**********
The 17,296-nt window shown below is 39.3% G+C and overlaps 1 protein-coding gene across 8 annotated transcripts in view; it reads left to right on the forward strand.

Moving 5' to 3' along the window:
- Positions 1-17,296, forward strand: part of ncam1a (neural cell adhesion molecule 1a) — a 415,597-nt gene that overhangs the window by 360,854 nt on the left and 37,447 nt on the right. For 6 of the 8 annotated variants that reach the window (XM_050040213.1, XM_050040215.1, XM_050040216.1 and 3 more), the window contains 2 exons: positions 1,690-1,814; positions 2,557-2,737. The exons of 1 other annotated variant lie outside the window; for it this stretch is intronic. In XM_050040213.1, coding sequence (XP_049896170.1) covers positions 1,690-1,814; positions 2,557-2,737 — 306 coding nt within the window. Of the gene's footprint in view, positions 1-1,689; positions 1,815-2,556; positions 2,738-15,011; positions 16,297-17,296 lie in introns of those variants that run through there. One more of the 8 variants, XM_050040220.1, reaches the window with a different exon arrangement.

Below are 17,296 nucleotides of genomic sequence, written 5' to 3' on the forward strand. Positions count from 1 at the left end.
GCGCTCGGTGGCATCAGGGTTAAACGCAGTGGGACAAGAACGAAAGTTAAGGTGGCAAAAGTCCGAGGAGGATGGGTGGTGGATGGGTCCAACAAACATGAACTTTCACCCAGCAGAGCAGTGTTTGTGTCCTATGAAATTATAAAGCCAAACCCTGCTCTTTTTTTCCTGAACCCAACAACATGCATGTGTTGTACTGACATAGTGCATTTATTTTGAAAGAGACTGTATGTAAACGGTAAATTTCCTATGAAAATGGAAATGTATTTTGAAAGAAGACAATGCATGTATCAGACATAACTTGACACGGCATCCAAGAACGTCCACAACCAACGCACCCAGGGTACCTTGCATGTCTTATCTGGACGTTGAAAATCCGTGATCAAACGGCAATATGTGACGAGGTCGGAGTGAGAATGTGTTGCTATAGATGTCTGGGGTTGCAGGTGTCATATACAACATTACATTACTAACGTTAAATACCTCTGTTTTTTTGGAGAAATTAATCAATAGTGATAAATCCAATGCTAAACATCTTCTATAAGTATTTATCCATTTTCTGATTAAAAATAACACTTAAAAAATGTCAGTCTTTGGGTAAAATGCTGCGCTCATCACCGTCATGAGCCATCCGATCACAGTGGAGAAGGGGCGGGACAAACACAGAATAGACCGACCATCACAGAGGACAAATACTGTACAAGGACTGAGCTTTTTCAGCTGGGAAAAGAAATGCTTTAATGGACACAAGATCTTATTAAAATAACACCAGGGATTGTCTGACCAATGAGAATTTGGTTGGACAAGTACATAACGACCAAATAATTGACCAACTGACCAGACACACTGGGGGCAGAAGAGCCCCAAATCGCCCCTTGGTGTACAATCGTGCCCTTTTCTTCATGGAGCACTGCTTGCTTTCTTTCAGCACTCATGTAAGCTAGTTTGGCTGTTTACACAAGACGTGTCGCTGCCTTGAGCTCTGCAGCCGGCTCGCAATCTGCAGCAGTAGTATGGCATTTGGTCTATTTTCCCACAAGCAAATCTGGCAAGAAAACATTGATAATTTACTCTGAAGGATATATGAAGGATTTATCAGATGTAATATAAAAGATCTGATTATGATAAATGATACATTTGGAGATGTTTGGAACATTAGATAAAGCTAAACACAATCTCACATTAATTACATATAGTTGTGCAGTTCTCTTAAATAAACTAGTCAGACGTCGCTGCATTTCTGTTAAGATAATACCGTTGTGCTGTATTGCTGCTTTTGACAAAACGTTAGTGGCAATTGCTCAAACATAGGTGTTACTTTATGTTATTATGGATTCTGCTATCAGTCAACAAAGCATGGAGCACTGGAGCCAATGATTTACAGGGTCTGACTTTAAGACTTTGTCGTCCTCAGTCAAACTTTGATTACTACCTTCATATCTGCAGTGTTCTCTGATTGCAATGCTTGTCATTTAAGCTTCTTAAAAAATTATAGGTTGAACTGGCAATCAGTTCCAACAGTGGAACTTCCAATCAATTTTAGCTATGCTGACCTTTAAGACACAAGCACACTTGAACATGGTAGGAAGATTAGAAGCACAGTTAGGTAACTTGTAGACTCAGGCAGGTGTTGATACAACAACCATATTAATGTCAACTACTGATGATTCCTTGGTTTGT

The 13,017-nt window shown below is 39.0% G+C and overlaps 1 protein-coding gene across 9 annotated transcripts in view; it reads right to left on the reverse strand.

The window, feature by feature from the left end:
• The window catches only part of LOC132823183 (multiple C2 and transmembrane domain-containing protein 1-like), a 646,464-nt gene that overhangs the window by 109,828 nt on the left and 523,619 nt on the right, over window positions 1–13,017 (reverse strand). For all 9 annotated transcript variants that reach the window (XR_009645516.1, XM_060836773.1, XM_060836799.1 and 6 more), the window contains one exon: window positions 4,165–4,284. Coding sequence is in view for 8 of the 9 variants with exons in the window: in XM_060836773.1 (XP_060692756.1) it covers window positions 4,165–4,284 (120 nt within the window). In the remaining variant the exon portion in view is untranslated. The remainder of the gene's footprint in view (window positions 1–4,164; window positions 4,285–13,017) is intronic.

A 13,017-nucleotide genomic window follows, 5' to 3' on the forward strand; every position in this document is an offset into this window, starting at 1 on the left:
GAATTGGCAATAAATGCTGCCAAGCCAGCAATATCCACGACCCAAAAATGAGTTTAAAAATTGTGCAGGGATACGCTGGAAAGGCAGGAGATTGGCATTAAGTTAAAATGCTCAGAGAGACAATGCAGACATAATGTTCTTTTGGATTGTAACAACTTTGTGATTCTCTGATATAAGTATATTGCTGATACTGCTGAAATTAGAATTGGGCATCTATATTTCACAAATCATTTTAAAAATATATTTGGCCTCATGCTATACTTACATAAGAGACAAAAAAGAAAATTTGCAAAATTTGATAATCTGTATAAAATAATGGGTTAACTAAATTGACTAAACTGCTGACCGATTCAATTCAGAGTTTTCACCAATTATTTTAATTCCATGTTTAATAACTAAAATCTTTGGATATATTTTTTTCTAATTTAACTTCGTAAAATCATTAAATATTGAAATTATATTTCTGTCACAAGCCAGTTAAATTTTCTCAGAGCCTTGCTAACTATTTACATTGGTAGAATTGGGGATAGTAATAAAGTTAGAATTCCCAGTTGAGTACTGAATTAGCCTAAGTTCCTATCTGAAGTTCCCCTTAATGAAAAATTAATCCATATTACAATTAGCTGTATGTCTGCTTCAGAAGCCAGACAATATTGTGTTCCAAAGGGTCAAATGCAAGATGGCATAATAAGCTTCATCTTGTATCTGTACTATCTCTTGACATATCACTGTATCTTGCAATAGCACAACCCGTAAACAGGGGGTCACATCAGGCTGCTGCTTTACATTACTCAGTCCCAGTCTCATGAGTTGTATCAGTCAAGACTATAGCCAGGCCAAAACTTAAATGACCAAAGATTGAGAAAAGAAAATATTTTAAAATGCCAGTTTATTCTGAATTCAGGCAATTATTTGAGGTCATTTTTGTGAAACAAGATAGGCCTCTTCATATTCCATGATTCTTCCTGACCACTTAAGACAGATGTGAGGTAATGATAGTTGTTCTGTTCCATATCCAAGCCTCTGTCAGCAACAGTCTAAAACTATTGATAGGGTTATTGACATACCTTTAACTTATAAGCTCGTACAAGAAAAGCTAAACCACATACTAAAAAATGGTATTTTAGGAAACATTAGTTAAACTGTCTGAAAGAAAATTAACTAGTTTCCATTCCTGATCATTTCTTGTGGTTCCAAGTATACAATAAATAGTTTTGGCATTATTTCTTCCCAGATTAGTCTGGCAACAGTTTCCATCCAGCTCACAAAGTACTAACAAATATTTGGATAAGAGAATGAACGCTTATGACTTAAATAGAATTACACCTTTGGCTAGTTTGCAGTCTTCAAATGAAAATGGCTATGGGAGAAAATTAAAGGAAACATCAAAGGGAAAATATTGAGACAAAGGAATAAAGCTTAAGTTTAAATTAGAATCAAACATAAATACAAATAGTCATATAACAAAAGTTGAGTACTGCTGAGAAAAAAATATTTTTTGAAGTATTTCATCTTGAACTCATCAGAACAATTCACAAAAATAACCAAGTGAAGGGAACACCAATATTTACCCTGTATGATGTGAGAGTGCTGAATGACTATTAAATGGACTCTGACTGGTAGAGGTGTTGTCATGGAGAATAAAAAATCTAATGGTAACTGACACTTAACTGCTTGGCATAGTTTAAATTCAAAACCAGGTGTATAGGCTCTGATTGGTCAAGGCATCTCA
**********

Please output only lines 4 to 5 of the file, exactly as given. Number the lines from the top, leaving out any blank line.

Below are 17,296 nucleotides of genomic sequence, written 5' to 3' on the forward strand. Positions count from 1 at the left end.
GCGCTCGGTGGCATCAGGGTTAAACGCAGTGGGACAAGAACGAAAGTTAAGGTGGCAAAAGTCCGAGGAGGATGGGTGGTGGATGGGTCCAACAAACATGAACTTTCACCCAGCAGAGCAGTGTTTGTGTCCTATGAAATTATAAAGCCAAACCCTGCTCTTTTTTTCCTGAACCCAACAACATGCATGTGTTGTACTGACATAGTGCATTTATTTTGAAAGAGACTGTATGTAAACGGTAAATTTCCTATGAAAATGGAAATGTATTTTGAAAGAAGACAATGCATGTATCAGACATAACTTGACACGGCATCCAAGAACGTCCACAACCAACGCACCCAGGGTACCTTGCATGTCTTATCTGGACGTTGAAAATCCGTGATCAAACGGCAATATGTGACGAGGTCGGAGTGAGAATGTGTTGCTATAGATGTCTGGGGTTGCAGGTGTCATATACAACATTACATTACTAACGTTAAATACCTCTGTTTTTTTGGAGAAATTAATCAATAGTGATAAATCCAATGCTAAACATCTTCTATAAGTATTTATCCATTTTCTGATTAAAAATAACACTTAAAAAATGTCAGTCTTTGGGTAAAATGCTGCGCTCATCACCGTCATGAGCCATCCGATCACAGTGGAGAAGGGGCGGGACAAACACAGAATAGACCGACCATCACAGAGGACAAATACTGTACAAGGACTGAGCTTTTTCAGCTGGGAAAAGAAATGCTTTAATGGACACAAGATCTTATTAAAATAACACCAGGGATTGTCTGACCAATGAGAATTTGGTTGGACAAGTACATAACGACCAAATAATTGACCAACTGACCAGACACACTGGGGGCAGAAGAGCCCCAAATCGCCCCTTGGTGTACAATCGTGCCCTTTTCTTCATGGAGCACTGCTTGCTTTCTTTCAGCACTCATGTAAGCTAGTTTGGCTGTTTACACAAGACGTGTCGCTGCCTTGAGCTCTGCAGCCGGCTCGCAATCTGCAGCAGTAGTATGGCATTTGGTCTATTTTCCCACAAGCAAATCTGGCAAGAAAACATTGATAATTTACTCTGAAGGATATATGAAGGATTTATCAGATGTAATATAAAAGATCTGATTATGATAAATGATACATTTGGAGATGTTTGGAACATTAGATAAAGCTAAACACAATCTCACATTAATTACATATAGTTGTGCAGTTCTCTTAAATAAACTAGTCAGACGTCGCTGCATTTCTGTTAAGATAATACCGTTGTGCTGTATTGCTGCTTTTGACAAAACGTTAGTGGCAATTGCTCAAACATAGGTGTTACTTTATGTTATTATGGATTCTGCTATCAGTCAACAAAGCATGGAGCACTGGAGCCAATGATTTACAGGGTCTGACTTTAAGACTTTGTCGTCCTCAGTCAAACTTTGATTACTACCTTCATATCTGCAGTGTTCTCTGATTGCAATGCTTGTCATTTAAGCTTCTTAAAAAATTATAGGTTGAACTGGCAATCAGTTCCAACAGTGGAACTTCCAATCAATTTTAGCTATGCTGACCTTTAAGACACAAGCACACTTGAACATGGTAGGAAGATTAGAAGCACAGTTAGGTAACTTGTAGACTCAGGCAGGTGTTGATACAACAACCATATTAATGTCAACTACTGATGATTCCTTGGTTTGT